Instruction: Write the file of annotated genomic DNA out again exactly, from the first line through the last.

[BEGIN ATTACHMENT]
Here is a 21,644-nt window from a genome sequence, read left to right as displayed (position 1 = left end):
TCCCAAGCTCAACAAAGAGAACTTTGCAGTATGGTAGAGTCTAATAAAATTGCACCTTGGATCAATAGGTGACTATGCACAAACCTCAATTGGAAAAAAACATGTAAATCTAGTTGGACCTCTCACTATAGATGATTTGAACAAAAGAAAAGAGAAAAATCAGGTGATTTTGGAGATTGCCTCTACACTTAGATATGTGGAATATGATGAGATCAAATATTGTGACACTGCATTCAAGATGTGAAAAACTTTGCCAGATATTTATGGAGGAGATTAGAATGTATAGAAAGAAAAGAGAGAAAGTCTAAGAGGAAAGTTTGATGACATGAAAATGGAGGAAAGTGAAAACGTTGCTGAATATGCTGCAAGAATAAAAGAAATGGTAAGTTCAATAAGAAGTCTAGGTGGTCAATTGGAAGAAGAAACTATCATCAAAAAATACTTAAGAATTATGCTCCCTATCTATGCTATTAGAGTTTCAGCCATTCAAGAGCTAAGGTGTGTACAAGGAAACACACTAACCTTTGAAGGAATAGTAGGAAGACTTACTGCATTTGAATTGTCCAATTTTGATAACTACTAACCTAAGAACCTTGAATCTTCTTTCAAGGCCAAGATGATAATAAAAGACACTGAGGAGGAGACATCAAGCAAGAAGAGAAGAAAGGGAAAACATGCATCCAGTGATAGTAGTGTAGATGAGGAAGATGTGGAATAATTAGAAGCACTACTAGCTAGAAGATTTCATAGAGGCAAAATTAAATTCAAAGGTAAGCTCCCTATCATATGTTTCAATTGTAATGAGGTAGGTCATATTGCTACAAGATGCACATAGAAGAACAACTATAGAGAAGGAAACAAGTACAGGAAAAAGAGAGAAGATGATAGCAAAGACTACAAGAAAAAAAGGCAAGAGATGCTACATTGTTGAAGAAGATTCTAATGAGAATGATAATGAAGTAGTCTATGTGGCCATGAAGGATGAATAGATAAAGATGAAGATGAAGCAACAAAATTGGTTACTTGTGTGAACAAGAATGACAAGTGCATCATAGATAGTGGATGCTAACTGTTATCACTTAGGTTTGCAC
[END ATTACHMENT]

Here is a 21,644-nt window from a genome sequence, read left to right as displayed (position 1 = left end):
TCCCAAGCTCAACAAAGAGAACTTTGCAGTATGGTAGAGTCTAATAAAATTGCACCTTGGATCAATAGGTGACTATGCACAAACCTCAATTGGAAAAAAACATGTAAATCTAGTTGGACCTCTCACTATAGATGATTTGAACAAAAGAAAAGAGAAAAATCAGGTGATTTTGGAGATTGCCTCTACACTTAGATATGTGGAATATGATGAGATCAAATATTGTGACACTGCATTCAAGATGTGAAAAACTTTGCCAGATATTTATGGAGGAGATTAGAATGTATAGAAAGAAAAGAGAGAAAGTCTAAGAGGAAAGTTTGATGACATGAAAATGGAGGAAAGTGAAAACGTTGCTGAATATGCTGCAAGAATAAAAGAAATGGTAAGTTCAATAAGAAGTCTAGGTGGTCAATTGGAAGAAGAAACTATCATCAAAAAATACTTAAGAATTATGCTCCCTATCTATGCTATTAGAGTTTCAGCCATTCAAGAGCTAAGGTGTGTACAAGGAAACACACTAACCTTTGAAGGAATAGTAGGAAGACTTACTGCATTTGAATTGTCCAATTTTGATAACTACTAACCTAAGAACCTTGAATCTTCTTTCAAGGCCAAGATGATAATAAAAGACACTGAGGAGGAGACATCAAGCAAGAAGAGAAGAAAGGGAAAACATGCATCCAGTGATAGTAGTGTAGATGAGGAAGATGTGGAATAATTAGAAGCACTACTAGCTAGAAGATTTCATAGAGGCAAAATTAAATTCAAAGGTAAGCTCCCTATCATATGTTTCAATTGTAATGAGGTAGGTCATATTGCTACAAGATGCACATAGAAGAACAACTATAGAGAAGGAAACAAGTACAGGAAAAAGAGAGAAGATGATAGCAAAGACTACAAGAAAAAAAGGCAAGAGATGCTACATTGTTGAAGAAGATTCTAATGAGAATGATAATGAAGTAGTCTATGTGGCCATGAAGGATGAATAGATAAAGATGAAGATGAAGCAACAAAATTGGTTACTTGTGTGAACAAGAATGACAAGTGCATCATAGATAGTGGATGCTAACTGTTATCACTTAGGTTTGCAC